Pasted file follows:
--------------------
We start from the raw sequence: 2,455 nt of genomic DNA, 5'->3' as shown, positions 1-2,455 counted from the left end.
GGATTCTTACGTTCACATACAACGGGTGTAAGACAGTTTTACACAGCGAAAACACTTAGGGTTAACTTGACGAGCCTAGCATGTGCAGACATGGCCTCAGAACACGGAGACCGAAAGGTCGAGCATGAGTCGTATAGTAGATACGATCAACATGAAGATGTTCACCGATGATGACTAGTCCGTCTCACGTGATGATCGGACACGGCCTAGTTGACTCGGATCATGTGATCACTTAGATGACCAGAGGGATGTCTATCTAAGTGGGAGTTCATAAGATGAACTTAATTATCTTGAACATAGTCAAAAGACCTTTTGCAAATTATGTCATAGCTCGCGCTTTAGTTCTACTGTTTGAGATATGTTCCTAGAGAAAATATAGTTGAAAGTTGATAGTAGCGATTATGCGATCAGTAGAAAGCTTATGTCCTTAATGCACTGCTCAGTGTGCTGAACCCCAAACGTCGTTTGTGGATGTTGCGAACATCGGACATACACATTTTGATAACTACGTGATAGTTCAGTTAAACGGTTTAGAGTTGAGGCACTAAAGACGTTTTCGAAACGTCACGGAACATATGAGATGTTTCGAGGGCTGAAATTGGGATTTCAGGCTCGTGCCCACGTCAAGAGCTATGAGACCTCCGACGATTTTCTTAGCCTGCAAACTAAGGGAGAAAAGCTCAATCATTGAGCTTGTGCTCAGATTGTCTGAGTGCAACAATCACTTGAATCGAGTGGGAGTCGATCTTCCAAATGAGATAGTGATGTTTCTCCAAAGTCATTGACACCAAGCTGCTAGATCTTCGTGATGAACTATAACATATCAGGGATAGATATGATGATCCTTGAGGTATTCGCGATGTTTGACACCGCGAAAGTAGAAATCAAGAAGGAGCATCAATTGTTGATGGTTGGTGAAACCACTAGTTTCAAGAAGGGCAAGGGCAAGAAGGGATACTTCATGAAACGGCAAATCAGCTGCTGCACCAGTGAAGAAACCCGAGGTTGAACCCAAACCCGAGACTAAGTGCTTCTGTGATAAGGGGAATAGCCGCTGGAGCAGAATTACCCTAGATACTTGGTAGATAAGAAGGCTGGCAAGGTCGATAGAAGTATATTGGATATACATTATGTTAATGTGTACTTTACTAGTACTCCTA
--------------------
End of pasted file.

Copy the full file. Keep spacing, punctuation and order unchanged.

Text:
We start from the raw sequence: 2,455 nt of genomic DNA, 5'->3' as shown, positions 1-2,455 counted from the left end.
GGATTCTTACGTTCACATACAACGGGTGTAAGACAGTTTTACACAGCGAAAACACTTAGGGTTAACTTGACGAGCCTAGCATGTGCAGACATGGCCTCAGAACACGGAGACCGAAAGGTCGAGCATGAGTCGTATAGTAGATACGATCAACATGAAGATGTTCACCGATGATGACTAGTCCGTCTCACGTGATGATCGGACACGGCCTAGTTGACTCGGATCATGTGATCACTTAGATGACCAGAGGGATGTCTATCTAAGTGGGAGTTCATAAGATGAACTTAATTATCTTGAACATAGTCAAAAGACCTTTTGCAAATTATGTCATAGCTCGCGCTTTAGTTCTACTGTTTGAGATATGTTCCTAGAGAAAATATAGTTGAAAGTTGATAGTAGCGATTATGCGATCAGTAGAAAGCTTATGTCCTTAATGCACTGCTCAGTGTGCTGAACCCCAAACGTCGTTTGTGGATGTTGCGAACATCGGACATACACATTTTGATAACTACGTGATAGTTCAGTTAAACGGTTTAGAGTTGAGGCACTAAAGACGTTTTCGAAACGTCACGGAACATATGAGATGTTTCGAGGGCTGAAATTGGGATTTCAGGCTCGTGCCCACGTCAAGAGCTATGAGACCTCCGACGATTTTCTTAGCCTGCAAACTAAGGGAGAAAAGCTCAATCATTGAGCTTGTGCTCAGATTGTCTGAGTGCAACAATCACTTGAATCGAGTGGGAGTCGATCTTCCAAATGAGATAGTGATGTTTCTCCAAAGTCATTGACACCAAGCTGCTAGATCTTCGTGATGAACTATAACATATCAGGGATAGATATGATGATCCTTGAGGTATTCGCGATGTTTGACACCGCGAAAGTAGAAATCAAGAAGGAGCATCAATTGTTGATGGTTGGTGAAACCACTAGTTTCAAGAAGGGCAAGGGCAAGAAGGGATACTTCATGAAACGGCAAATCAGCTGCTGCACCAGTGAAGAAACCCGAGGTTGAACCCAAACCCGAGACTAAGTGCTTCTGTGATAAGGGGAATAGCCGCTGGAGCAGAATTACCCTAGATACTTGGTAGATAAGAAGGCTGGCAAGGTCGATAGAAGTATATTGGATATACATTATGTTAATGTGTACTTTACTAGTACTCCTA